7th July. Monday, Week 14.
Saint Maelruain, abbott.
Saint Máel Ruain, (c. 722-792) was founder and abbot-bishop of the monastery of Tallaght near Dublin, Ireland. He was a leading figure of the movement known as the Céli Dé, whose monastic rules were written by Mael Ruain and his principal disciple, Aengus.
First Reading: Hosea 2:16-18, 21-22
On that day, says the Lord, you will call me, “My husband.” For I will remove the names of the Baals from her mouth, and they shall be mentioned by name no more.
I will make for you a covenant on that day with the wild animals, the birds of the air, and the creeping things of the ground; and I will abolish the bow, the sword, and war from the land; and I will make you lie down in safety.
On that day I will answer, says the Lord, I will answer the heavens and they shall answer the earth; and the earth shall answer the grain, the wine, and the oil, and they shall answer ‘Jezreel.’
Gospel: Matthew 9:18-26
While he was saying these things to them, suddenly a leader of the synagogue came in and knelt before him, saying, “My daughter has just died; but come and lay your hand on her, and she will live.” And Jesus got up and followed him, with his disciples.
Then suddenly a woman who had been suffering from hemorrhages for twelve years came up behind him and touched the fringe of his cloak, for she said to herself, “If I only touch his cloak, I will be made well.” Jesus turned, and seeing her he said, “Take heart, daughter; your faith has made you well.” And instantly the woman was made well.
When Jesus came to the leader’s house and saw the flute players and the crowd making a commotion, he said, “Go away; for the girl is not dead but sleeping.” And they laughed at him. But when the crowd had been put outside, he went in and took her by the hand, and the girl got up. And the report of this sprad throughout that district.
Problems in the Family
Family and personal problems are heart-wrenching but can be the launching pad for religious growth, as in today’s readings. The repeated infidelities of Hosea’s wife triggered an emotional explosion in the prophet’s heart ; and Jesus is confronted with a family tragedy, the death of the synagogue leader’s young daughter.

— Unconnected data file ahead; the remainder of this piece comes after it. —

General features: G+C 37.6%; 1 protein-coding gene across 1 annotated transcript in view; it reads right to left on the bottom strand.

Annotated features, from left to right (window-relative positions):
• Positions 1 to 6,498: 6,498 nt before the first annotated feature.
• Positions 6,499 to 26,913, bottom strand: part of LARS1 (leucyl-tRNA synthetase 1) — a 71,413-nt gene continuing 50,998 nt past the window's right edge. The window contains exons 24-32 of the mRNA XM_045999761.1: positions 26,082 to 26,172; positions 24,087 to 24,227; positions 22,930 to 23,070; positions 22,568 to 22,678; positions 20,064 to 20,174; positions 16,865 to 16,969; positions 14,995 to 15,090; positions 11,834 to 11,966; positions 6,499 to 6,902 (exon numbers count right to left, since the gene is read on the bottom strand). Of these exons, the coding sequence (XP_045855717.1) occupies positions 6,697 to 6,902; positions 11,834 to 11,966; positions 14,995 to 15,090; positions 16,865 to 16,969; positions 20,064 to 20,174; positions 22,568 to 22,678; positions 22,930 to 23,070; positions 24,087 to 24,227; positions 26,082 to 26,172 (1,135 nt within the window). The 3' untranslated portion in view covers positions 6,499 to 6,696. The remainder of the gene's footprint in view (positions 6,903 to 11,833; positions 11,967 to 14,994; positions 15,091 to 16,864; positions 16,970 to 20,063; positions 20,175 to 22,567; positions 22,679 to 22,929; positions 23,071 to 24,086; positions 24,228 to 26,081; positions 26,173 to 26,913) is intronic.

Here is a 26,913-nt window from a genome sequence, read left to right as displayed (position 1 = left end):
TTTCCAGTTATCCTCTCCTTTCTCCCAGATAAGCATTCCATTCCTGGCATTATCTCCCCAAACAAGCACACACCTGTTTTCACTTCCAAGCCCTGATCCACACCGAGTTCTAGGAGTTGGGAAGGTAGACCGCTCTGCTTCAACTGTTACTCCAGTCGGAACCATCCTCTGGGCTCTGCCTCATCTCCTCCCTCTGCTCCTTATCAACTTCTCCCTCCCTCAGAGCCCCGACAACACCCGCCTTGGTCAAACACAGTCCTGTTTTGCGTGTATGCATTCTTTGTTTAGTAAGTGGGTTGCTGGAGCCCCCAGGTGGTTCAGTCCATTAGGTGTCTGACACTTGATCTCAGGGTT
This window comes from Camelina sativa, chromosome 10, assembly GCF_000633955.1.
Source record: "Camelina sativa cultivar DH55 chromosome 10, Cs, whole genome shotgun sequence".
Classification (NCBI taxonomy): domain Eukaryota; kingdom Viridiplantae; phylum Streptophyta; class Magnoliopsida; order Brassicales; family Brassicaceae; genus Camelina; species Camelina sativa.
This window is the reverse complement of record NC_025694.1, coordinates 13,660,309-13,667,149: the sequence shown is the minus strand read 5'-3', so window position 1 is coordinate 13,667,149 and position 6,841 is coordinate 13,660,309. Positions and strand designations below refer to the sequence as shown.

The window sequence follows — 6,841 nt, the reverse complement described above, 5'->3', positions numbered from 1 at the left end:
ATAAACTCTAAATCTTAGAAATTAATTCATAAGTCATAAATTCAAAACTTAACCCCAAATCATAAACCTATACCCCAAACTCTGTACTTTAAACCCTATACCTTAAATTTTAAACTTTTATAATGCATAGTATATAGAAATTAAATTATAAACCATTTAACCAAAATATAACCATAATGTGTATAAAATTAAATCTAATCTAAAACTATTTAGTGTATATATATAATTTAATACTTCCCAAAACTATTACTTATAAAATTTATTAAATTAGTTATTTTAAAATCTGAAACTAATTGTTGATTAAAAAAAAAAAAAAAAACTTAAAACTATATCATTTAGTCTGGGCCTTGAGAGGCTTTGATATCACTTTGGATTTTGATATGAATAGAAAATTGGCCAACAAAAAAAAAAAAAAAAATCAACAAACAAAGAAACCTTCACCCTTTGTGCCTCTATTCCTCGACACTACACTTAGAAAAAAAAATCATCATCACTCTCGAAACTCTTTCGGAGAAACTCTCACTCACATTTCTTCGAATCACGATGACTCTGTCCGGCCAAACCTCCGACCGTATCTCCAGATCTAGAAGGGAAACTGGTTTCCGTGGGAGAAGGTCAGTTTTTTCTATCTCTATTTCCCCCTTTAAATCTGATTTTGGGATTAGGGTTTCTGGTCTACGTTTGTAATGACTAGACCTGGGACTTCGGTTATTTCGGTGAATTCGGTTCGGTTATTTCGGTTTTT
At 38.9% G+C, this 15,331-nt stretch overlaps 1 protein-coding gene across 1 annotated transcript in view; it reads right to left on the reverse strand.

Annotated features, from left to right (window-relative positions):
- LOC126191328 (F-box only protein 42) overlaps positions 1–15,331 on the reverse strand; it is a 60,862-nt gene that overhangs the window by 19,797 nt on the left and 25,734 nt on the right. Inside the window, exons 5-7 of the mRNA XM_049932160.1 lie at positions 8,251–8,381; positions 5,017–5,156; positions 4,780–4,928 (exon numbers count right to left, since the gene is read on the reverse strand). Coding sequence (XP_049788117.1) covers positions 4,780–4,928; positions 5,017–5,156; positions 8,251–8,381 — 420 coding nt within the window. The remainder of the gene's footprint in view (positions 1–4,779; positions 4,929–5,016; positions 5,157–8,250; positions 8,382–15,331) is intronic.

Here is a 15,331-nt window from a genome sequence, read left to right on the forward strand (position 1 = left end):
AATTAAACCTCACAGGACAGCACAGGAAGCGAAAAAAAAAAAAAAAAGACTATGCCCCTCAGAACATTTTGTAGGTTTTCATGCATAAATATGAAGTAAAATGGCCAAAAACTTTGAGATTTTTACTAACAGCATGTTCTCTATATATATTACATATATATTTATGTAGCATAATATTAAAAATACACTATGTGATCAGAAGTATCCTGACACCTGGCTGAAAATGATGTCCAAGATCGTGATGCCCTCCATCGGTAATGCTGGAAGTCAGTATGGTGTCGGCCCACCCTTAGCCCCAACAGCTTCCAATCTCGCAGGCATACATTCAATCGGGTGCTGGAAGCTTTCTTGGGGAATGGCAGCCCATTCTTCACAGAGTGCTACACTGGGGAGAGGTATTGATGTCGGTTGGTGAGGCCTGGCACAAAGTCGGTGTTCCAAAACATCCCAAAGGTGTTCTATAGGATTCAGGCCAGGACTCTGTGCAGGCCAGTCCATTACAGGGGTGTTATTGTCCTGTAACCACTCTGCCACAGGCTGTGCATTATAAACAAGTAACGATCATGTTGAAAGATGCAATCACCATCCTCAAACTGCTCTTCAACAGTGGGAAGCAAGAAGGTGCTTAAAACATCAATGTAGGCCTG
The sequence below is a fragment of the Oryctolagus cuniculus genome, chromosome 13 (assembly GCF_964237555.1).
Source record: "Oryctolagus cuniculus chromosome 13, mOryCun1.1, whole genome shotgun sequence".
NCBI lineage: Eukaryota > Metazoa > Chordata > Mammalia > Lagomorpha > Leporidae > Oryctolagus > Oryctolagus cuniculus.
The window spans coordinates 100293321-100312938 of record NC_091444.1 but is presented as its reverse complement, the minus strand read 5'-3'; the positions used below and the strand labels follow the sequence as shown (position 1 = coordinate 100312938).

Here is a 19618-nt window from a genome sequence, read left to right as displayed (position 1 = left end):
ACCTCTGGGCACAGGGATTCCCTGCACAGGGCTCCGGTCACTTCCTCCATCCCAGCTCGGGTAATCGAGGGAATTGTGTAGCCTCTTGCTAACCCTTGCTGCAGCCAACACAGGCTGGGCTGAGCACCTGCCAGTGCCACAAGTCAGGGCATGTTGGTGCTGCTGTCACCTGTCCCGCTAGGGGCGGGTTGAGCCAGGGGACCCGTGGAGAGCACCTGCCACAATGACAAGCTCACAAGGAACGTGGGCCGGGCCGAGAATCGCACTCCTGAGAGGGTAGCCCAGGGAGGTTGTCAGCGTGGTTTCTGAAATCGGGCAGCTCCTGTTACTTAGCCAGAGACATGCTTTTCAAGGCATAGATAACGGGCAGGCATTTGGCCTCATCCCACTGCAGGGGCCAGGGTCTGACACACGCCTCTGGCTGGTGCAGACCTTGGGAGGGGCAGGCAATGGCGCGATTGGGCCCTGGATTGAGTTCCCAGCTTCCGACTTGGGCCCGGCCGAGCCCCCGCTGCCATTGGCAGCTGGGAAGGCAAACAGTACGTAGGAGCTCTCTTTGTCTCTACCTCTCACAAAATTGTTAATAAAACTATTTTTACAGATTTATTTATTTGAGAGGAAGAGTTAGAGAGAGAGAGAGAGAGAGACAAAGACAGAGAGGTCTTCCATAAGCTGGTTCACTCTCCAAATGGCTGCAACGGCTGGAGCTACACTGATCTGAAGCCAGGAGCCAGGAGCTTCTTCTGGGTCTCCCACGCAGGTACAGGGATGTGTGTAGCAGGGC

Our parish church is sacred because it symbolises God’s compassionate and caring presence among us. Not only is religion rooted in normal everyday existence, but it can bring healing to disputes and even serious family problems. The prophet Hosea is caught up in a marital scandal. Not only has his wife been unfaithful, but he is not even sure of the paternity of two of the family’s three children. Only the first, a son, was really born to him (Hos 1:6, 8). Yet he finds it in his heart to forgive his straying wife, to mirror the compassion of God towards his sinful people.
Jesus takes the risk of made religiously unclean and being barred from entering the synagogue or temple; he let himself be touched by a woman with a flow of blood and then he takes a dead child by the hand (Lev 15:19-33; 21:1). There must have been in him a great sense of iner freedom, an overwhelming compassion, a decisive urge to help the needy, so that the “unclean” could presume to touch him and request him to touch them. Through all these examples we detect a wholesome way to live our religion according to the over-riding norm of loving concern for other